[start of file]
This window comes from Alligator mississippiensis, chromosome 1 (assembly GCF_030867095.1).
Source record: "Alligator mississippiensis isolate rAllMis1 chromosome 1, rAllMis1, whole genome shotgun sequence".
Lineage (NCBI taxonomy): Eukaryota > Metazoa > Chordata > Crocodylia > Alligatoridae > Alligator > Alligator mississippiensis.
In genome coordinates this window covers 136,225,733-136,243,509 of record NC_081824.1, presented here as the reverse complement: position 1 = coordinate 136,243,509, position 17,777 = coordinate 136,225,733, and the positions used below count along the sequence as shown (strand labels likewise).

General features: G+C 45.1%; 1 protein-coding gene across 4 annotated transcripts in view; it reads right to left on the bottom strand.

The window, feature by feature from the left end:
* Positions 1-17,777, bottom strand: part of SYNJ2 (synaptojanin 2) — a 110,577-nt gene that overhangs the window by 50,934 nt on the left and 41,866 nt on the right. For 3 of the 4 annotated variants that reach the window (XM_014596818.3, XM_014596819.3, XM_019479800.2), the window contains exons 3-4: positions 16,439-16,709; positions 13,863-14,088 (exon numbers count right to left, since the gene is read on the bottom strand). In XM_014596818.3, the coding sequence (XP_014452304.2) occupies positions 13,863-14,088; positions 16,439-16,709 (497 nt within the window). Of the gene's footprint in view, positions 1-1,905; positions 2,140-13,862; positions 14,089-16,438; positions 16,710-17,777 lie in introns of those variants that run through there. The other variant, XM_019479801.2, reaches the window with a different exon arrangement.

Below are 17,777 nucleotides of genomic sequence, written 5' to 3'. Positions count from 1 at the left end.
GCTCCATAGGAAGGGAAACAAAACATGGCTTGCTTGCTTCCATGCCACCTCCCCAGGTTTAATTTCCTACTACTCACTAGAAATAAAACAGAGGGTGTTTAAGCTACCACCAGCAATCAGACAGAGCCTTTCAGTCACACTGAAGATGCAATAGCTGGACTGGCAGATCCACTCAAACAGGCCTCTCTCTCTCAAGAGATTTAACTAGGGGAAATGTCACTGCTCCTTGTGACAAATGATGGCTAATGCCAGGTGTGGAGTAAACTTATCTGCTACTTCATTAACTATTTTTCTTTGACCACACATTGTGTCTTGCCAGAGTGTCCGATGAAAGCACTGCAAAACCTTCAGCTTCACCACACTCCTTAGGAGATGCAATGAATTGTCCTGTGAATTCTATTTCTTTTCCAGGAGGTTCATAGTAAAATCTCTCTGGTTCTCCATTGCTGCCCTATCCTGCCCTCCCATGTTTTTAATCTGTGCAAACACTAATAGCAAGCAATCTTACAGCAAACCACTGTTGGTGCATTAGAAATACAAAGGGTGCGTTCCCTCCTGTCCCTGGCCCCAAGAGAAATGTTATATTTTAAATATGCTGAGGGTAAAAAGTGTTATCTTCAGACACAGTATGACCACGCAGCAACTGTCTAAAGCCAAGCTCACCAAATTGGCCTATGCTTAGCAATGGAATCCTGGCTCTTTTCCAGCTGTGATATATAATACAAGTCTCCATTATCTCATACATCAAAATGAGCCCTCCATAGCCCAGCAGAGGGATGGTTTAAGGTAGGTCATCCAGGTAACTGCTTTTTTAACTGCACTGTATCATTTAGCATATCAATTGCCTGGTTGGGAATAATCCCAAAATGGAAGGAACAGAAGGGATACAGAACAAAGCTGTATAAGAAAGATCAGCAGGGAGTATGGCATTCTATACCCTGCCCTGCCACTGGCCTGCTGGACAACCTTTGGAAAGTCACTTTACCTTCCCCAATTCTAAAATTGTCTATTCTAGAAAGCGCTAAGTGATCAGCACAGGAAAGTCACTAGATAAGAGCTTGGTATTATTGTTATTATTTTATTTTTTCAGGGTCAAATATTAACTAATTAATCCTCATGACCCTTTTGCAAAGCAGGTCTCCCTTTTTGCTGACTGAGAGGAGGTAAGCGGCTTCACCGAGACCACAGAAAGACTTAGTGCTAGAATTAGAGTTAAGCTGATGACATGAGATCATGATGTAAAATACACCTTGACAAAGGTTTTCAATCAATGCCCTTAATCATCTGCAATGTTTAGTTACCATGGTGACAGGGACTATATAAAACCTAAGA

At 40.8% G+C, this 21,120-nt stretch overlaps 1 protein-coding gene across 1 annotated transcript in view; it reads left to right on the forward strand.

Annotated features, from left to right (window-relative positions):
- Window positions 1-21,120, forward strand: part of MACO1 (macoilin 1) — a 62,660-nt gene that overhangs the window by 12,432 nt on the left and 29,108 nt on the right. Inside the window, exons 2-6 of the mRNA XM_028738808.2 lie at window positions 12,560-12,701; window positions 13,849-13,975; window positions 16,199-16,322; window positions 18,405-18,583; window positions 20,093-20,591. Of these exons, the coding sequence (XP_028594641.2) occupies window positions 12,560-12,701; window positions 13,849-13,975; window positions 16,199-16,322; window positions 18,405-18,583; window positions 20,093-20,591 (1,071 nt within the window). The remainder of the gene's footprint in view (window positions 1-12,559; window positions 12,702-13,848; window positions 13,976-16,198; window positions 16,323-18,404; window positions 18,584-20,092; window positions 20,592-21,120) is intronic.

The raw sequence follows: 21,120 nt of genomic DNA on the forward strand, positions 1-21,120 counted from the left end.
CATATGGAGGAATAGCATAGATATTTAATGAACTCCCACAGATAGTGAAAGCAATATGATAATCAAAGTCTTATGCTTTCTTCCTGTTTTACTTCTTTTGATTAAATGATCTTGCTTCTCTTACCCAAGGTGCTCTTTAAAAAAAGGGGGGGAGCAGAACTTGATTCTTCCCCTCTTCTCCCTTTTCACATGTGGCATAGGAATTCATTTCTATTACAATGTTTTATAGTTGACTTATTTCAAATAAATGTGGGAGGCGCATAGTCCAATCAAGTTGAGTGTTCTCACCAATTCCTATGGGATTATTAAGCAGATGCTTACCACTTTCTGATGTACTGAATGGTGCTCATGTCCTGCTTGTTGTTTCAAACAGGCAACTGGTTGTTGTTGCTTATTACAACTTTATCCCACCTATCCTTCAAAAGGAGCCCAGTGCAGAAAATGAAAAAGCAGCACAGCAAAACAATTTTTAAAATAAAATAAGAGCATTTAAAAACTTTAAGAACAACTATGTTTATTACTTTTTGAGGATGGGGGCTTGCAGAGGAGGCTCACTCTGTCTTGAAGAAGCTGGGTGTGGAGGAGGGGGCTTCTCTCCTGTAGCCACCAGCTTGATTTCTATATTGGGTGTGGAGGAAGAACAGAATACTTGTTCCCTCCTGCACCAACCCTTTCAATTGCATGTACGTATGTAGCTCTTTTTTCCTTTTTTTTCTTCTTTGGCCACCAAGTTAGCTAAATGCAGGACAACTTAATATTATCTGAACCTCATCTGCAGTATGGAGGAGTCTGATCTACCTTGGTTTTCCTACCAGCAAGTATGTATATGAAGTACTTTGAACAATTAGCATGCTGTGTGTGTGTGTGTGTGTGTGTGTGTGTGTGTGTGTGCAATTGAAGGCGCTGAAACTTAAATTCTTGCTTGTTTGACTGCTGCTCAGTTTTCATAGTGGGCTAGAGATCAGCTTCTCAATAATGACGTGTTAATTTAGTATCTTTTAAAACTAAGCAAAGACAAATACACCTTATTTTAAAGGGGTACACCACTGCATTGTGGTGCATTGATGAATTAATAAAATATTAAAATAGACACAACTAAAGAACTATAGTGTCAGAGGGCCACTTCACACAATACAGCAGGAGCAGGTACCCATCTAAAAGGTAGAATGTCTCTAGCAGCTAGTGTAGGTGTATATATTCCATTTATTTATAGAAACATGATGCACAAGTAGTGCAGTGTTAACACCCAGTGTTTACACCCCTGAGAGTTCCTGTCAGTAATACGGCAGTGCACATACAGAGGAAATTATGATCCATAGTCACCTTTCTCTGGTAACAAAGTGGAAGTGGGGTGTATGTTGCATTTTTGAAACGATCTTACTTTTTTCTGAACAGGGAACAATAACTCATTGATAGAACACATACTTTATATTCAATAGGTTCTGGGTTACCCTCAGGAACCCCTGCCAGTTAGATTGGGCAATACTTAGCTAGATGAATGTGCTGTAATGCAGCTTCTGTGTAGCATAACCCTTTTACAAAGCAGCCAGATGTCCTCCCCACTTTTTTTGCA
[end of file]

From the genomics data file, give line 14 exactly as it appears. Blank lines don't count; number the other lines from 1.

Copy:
CATATGGAGGAATAGCATAGATATTTAATGAACTCCCACAGATAGTGAAAGCAATATGATAATCAAAGTCTTATGCTTTCTTCCTGTTTTACTTCTTTTGATTAAATGATCTTGCTTCTCTTACCCAAGGTGCTCTTTAAAAAAAGGGGGGGAGCAGAACTTGATTCTTCCCCTCTTCTCCCTTTTCACATGTGGCATAGGAATTCATTTCTATTACAATGTTTTATAGTTGACTTATTTCAAATAAATGTGGGAGGCGCATAGTCCAATCAAGTTGAGTGTTCTCACCAATTCCTATGGGATTATTAAGCAGATGCTTACCACTTTCTGATGTACTGAATGGTGCTCATGTCCTGCTTGTTGTTTCAAACAGGCAACTGGTTGTTGTTGCTTATTACAACTTTATCCCACCTATCCTTCAAAAGGAGCCCAGTGCAGAAAATGAAAAAGCAGCACAGCAAAACAATTTTTAAAATAAAATAAGAGCATTTAAAAACTTTAAGAACAACTATGTTTATTACTTTTTGAGGATGGGGGCTTGCAGAGGAGGCTCACTCTGTCTTGAAGAAGCTGGGTGTGGAGGAGGGGGCTTCTCTCCTGTAGCCACCAGCTTGATTTCTATATTGGGTGTGGAGGAAGAACAGAATACTTGTTCCCTCCTGCACCAACCCTTTCAATTGCATGTACGTATGTAGCTCTTTTTTCCTTTTTTTTCTTCTTTGGCCACCAAGTTAGCTAAATGCAGGACAACTTAATATTATCTGAACCTCATCTGCAGTATGGAGGAGTCTGATCTACCTTGGTTTTCCTACCAGCAAGTATGTATATGAAGTACTTTGAACAATTAGCATGCTGTGTGTGTGTGTGTGTGTGTGTGTGTGTGTGTGTGTGCAATTGAAGGCGCTGAAACTTAAATTCTTGCTTGTTTGACTGCTGCTCAGTTTTCATAGTGGGCTAGAGATCAGCTTCTCAATAATGACGTGTTAATTTAGTATCTTTTAAAACTAAGCAAAGACAAATACACCTTATTTTAAAGGGGTACACCACTGCATTGTGGTGCATTGATGAATTAATAAAATATTAAAATAGACACAACTAAAGAACTATAGTGTCAGAGGGCCACTTCACACAATACAGCAGGAGCAGGTACCCATCTAAAAGGTAGAATGTCTCTAGCAGCTAGTGTAGGTGTATATATTCCATTTATTTATAGAAACATGATGCACAAGTAGTGCAGTGTTAACACCCAGTGTTTACACCCCTGAGAGTTCCTGTCAGTAATACGGCAGTGCACATACAGAGGAAATTATGATCCATAGTCACCTTTCTCTGGTAACAAAGTGGAAGTGGGGTGTATGTTGCATTTTTGAAACGATCTTACTTTTTTCTGAACAGGGAACAATAACTCATTGATAGAACACATACTTTATATTCAATAGGTTCTGGGTTACCCTCAGGAACCCCTGCCAGTTAGATTGGGCAATACTTAGCTAGATGAATGTGCTGTAATGCAGCTTCTGTGTAGCATAACCCTTTTACAAAGCAGCCAGATGTCCTCCCCACTTTTTTTGCA